Features

Emonogatari in the Age of Comics, 1948-1957

Toyoda Minoru (art) & Yamada Akamaro (story), Here Comes Shōnen Tarzan, Shōnen Gahō (June 1957), furoku cover.

The comics world to which Kojima was making concessions is on full display in other emanga from the same period. There is a curious habit of publishers in this period to continue using the name “emonogatari” for works that would be unhesitatingly called “comics” a few years later, or in a different country. The heavier use of text, the shaped panels, and the naturalistic drawings clearly marked them as something other than “manga.” It was also for this reason that both American comics in translation and direct Japanese adaptations of American comics were called “emonogatari” rather than “manga.” When Durango Kid, for example, was translated for Manga King in 1953, it was titled an “emonogatari.” The same seems to have been common at least for other Westerns, and I imagine it was so for other categories of comics, probably excepting those of the Disney, Popeye, and cartoon-derived variety. The name was also applied to what might be called “ten-cent manga.”

Let’s look at two examples. The original emonogatari hero, Tarzan, popularized by Yamakawa Sōji during the Occupation, also appeared in mid 50s emanga. I have two issues of Here Comes Shōnen Tarzan (Shōnen taazan wa yuku), a furoku serial for Shōnen Gahō in 1957. It is a real treat. The writer, Yamada Akamaro, I only know that he wrote a book about the Sōka Gakkai in 1965. Toyoda Minoru, the artist, illustrated kashihon covers and a number of other emonogatari. The cover of Here Comes Shōnen Tarzan names the Kobe Daimaru Department Store as sponsor, and a radio version on Radio Kobe. It’s a testament to Yamakawa’s popularity in the early postwar years that a Tarzan story could still get such support in the late 50s, even if only in a middle-sized city like Kobe. On the booklet’s spine, it reads “thrilling emonogatari” (“tsūkai emonogatari”).

Toyoda Minoru (art) & Yamada Akamaro (story), Here Comes Shōnen Tarzan, Shōnen Gahō (June 1957).

This Tarzan, in addition to being able to talk to the animals, carries a diamond ring and a mirror that tell him useful things and show him places far in space and time. He is accompanied by a Japanese-looking shōnen named (like in the original Tarzan stories) simply Boy. In the chapters I have, Tarzan and Boy are in the Himalayas, chasing two tomb raider-types named Map and Popo looking for an icon of gold. It is buried somewhere in the mountain-top “Land of Labyrinth,” where people (the Labi tribe) live in holes in the ground. Tarzan and his entourage go through the usual hassles with the natives (who look like your stereotypical African natives, despite this being “India”) before coming up against an even larger trouble: the Gonmos. He turns out to be a King Kong. By August 1957, Tarzan has not yet figured out how to subdue him. “I’ll dig a hole in his brain,” he says while straddling the Gonmos’ neck, pulling his dagger, “that’s the only way to kill him.” But then gets tossed to the ground.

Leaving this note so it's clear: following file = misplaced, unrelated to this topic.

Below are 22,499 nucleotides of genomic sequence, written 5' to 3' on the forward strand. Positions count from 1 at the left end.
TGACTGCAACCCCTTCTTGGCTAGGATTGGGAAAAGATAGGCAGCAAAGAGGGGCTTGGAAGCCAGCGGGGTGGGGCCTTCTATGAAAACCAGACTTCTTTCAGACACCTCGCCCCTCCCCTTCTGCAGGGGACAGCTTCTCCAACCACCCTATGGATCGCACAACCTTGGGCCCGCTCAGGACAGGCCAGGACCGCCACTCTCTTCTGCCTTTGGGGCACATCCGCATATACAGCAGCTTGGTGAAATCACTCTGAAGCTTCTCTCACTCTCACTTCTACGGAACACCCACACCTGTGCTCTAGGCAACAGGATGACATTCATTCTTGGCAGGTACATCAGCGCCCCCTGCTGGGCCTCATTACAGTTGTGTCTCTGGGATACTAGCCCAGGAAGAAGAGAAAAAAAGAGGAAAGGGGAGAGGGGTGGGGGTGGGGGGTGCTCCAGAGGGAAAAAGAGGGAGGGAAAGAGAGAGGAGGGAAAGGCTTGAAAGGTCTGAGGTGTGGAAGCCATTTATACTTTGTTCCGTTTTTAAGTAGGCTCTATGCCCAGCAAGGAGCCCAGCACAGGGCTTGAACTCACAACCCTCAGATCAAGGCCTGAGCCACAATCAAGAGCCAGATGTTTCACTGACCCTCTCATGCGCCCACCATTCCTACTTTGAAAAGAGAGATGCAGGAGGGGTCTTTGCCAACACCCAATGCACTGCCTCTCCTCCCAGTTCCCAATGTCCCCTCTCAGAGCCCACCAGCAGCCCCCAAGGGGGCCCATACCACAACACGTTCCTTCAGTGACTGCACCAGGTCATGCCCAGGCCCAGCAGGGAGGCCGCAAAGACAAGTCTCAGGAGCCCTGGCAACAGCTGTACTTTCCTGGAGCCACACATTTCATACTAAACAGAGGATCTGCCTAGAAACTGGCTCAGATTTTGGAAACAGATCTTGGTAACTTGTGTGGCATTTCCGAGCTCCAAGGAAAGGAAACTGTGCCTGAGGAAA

Toyoda Minoru (art) & Yamada Akamaro (story), Here Comes Shōnen Tarzan, Shōnen Gahō (August 1957).

None of this has any recognizable Japanese features. Until it turns out that the Gonmos is related to Godzilla. “Because of hydrogen bomb tests, radioactive snow has fallen on the top of the Himalayas. This is what has driven the Gonmos down from his mountain home,” explains a safari-suited white man to turbaned concerned locals. “We must tell the world to put a stop to testing.” The air force (the pilots are white but the planes have the Indian national flag on their side) is called out to stop the Gonmos, but fails. Some are foiled by the Kong’s breathing fire. Others are smashed with his fist.

Toyoda Minoru (art) & Yamada Akamaro (story), Here Comes Shōnen Tarzan, Shōnen Gahō (June 1957).

If anyone has thoughts about Toyoda’s stylistic influences here, please share. To me, it almost looks like a less busy version of post-Weirdo R. Crumb, but of course that’s decades later. They look somewhat like Moe Gollub’s covers for Dell Comics in 1949 – which seems a plausible influence at least given the year – but the modeling, musculature, and facial features are quite different. At any rate, this is not a style that I’ve seen elsewhere in fifties manga or emonogatari. There are other fat-bodied figures (like those by Yoshida Tatsuo), but none done with the same roundness or the same stubbly touch. Some of the motifs seem straight from the Hal Foster-era strips, like the natives’ cat-skin headdress and claw necklace. Again, any thoughts on the story and art would be most welcome. It’s entirely possible that this is an original rendition of the standard motif of Tarzan and Boy’s adventures in lost civilizations against violent native populations and ape-man beasts. But I’d be curious to know what comes from where, and potentially what Tarzan comics or stories Yamada and Toyoda had on hand. I haven’t had the chance to go through the originals myself.

(Continued)